Belt Parkway Boondoggle: Lane Closures Begin Today

The proposed overhaul of Paerdegat Basin Bridge includes building two new structures and demolishing the existing bridge

At 10:00 p.m. tonight, Department of Transportation workers will shut down lanes in both directions of the Belt Parkway, moving forward with a seven-year renovation plan of the highway’s bridges and overpasses.

The first lane closures will occur between the Fresh Creek and the Paerdegat Bridges. The closures – which occur during nights, weekends, and non-rush hour afternoons – are required for the installation of temporary concrete barriers, lighting, and paving and the removal of existing lighting systems and median guiderail. The expected duration of this phase of work is 6 to 8 weeks.

Below is the schedule of lane closures during the first 6 to 8 week phase:

Lane Closures:


  • All lanes open 5 a.m. to 10 a.m. and 2 p.m. to 10 p.m.
  • One lane closed 10 a.m. to 2 p.m.
  • One lane closed 10 p.m. to 5 a.m.
  • Two lanes closed 1 a.m. to 5 a.m.


  • All lanes open 6 a.m. to 11 p.m. Saturday.
  • All lanes open 8 a.m. Sunday to 10 a.m. Monday.
  • One lane closed 11 p.m. Friday to 6 a.m. Saturday.
  • One lane closed 11 p.m. Saturday to 8 a.m. Sunday.
  • Two lanes closed 1 a.m. to 5 a.m. Saturday.
  • Two lanes closed 2 a.m. Sunday to 8 a.m. Sunday.
(A.M.) AND (P.M.) HOURS!
Click to view map of all construction sites

The closures are the latest phase of Belt Parkway renovation, which began surrounding the Fresh Creek, Rockaway Parkway, and Paerdegat Basin Bridges in late 2009. Four more bridges will be overhauled in the coming years, with all work planned to conclude by the end of 2016. The other structures targeted by the project include the Nostrand Avenue Bridge, Gerritsen Inlet Bridge, Mill Basin Bridge, and Bay Ridge Avenue Bridge.

Work on the Gerritsen Inlet and Mill Basin Bridges will kick off mid-2010, while the Nostrand Avenue and Bay Ridge Avenue Bridges are slated for the second half of 2012, according to DOT documents (pdf).

The plans show the DOT is emphasizing increased safety, traffic flow, design aesthetics, and environmental protection as they go forward with the project.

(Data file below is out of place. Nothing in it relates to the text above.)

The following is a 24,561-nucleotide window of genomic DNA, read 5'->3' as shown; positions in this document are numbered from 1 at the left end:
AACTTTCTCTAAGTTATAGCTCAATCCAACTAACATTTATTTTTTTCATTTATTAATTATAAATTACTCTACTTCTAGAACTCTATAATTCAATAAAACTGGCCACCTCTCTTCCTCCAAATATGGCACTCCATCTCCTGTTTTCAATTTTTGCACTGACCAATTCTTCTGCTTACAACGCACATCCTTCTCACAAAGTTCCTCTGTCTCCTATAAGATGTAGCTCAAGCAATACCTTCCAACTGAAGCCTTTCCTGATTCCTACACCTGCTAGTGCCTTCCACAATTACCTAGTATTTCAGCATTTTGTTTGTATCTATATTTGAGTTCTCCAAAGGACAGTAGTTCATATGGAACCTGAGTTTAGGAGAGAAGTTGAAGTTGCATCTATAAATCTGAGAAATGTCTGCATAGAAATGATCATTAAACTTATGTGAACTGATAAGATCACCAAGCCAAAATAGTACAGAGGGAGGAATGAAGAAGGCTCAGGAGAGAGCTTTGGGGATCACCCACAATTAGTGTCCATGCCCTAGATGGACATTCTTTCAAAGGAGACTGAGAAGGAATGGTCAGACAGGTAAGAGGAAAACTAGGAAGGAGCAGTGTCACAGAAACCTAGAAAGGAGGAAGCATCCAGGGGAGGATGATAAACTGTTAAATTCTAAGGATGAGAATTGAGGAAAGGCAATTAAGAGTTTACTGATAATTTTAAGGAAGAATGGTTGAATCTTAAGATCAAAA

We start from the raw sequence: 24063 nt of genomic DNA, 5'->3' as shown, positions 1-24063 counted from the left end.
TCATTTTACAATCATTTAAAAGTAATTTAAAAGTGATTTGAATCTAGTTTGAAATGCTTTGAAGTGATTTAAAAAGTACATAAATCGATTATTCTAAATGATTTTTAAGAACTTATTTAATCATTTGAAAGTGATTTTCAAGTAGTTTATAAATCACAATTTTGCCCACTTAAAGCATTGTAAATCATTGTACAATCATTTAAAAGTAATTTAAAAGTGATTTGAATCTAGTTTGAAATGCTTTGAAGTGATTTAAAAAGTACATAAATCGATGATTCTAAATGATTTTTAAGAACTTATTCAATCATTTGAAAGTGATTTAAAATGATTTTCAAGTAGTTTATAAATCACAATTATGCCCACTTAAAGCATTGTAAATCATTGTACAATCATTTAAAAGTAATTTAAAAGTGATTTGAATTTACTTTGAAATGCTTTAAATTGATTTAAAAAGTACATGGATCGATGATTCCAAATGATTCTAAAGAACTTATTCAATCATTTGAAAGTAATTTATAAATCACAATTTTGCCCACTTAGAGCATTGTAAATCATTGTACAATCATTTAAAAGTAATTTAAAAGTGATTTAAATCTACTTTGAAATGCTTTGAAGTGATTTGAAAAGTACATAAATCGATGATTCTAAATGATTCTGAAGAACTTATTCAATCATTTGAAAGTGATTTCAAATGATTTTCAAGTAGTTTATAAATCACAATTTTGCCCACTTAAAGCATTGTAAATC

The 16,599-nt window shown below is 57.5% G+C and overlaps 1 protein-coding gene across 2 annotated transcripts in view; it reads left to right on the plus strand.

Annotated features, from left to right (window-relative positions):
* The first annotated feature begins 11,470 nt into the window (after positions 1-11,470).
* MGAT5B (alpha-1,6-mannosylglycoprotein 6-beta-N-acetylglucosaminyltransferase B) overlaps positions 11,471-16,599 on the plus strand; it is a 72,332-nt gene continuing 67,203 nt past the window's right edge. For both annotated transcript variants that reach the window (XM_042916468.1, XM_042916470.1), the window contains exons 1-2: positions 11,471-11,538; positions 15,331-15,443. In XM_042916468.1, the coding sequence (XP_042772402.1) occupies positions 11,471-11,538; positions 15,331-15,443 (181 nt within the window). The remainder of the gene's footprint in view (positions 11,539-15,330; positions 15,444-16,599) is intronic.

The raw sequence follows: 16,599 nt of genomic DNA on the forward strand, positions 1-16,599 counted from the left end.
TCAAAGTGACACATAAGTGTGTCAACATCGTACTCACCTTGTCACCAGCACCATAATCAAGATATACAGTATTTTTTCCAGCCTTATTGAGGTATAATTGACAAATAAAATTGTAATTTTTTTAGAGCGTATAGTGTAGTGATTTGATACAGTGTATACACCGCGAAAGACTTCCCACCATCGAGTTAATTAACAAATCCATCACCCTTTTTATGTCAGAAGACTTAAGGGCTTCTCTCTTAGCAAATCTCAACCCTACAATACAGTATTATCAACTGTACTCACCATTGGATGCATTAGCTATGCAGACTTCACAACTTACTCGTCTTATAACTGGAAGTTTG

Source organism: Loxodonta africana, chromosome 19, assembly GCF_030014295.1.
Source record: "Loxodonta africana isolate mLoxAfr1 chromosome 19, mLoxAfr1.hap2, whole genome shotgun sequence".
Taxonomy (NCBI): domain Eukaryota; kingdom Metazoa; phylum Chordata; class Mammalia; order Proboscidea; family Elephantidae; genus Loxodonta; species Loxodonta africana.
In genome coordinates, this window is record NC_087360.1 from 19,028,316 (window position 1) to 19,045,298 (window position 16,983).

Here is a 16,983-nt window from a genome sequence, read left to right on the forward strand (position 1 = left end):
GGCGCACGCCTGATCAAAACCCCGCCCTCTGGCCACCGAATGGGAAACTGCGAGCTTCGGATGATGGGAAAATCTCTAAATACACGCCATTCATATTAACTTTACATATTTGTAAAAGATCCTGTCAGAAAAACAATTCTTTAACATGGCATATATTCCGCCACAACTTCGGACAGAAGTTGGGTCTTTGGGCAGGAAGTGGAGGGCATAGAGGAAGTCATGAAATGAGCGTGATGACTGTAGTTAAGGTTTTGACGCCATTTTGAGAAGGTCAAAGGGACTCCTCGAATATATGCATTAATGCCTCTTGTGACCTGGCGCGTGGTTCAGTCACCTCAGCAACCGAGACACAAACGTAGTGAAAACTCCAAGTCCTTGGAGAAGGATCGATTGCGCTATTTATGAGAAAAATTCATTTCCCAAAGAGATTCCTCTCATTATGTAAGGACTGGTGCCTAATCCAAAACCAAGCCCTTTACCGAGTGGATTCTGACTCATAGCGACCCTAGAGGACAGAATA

Though the three bridges currently being worked on are the largest projects, commuters and boaters will likely experience the largest impact at the Mill Basin Bridge. Built circa 1940, the drawbridge has a 35-foot clearance. The new bridge will be a fixed structure with a 60-foot clearance. Lanes will be expanded by half a foot, and safety shoulders will be added in both directions. A new fender system will be installed to protect the bridge substructure from marine traffic.

Click to see illustrations of proposed Nostrand Ave Overpass

Sheepshead Bay residents will also see benefits from the Nostrand Avenue overpass renovations. Currently the support columns of the three span structure blocks the view of car traffic underneath. The proposal aims to turn it into a single span, removing the supports to improve sight lines. Nostrand Avenue will be widened and realigned. Meanwhile, on the Belt itself, the road will be widened to provide safety shoulders, parapets will be installed, and the corrugated metal guide rails will be replaced with a reinforced concrete median.

At Paerdegat Basin, the entire structure will be demolished and two new roadways will be built. New approach lanes will be constructed on new alignments, improving sight distances, and the eastbound bridge will have a dedicated bike lane. The existing bridge will remain in service until the new structures are built, and will then be demolished.

As six of the seven bridges sit alongside Gateway National Reserve, the DOT is also making a commitment to protecting the sensitive environment.

DOT will comply with Department of Environmental Protection requirements for the initiation of a long-term plan to increase wetlands, decrease pollution into the bay, and decrease the highways footprint around the rim of Jamaica Bay. An off-site mitigation plan has also been approved, focusing on compensating for wetland losses by increasing and improving the quality of habitats. Approximately 2.3 acres of land at Floyd Bennett Field will be cleaned of rubbish and debris and converted to wetland area.

For more details about the changes, check out the DOT’s plans (pdf), as well as’s report.


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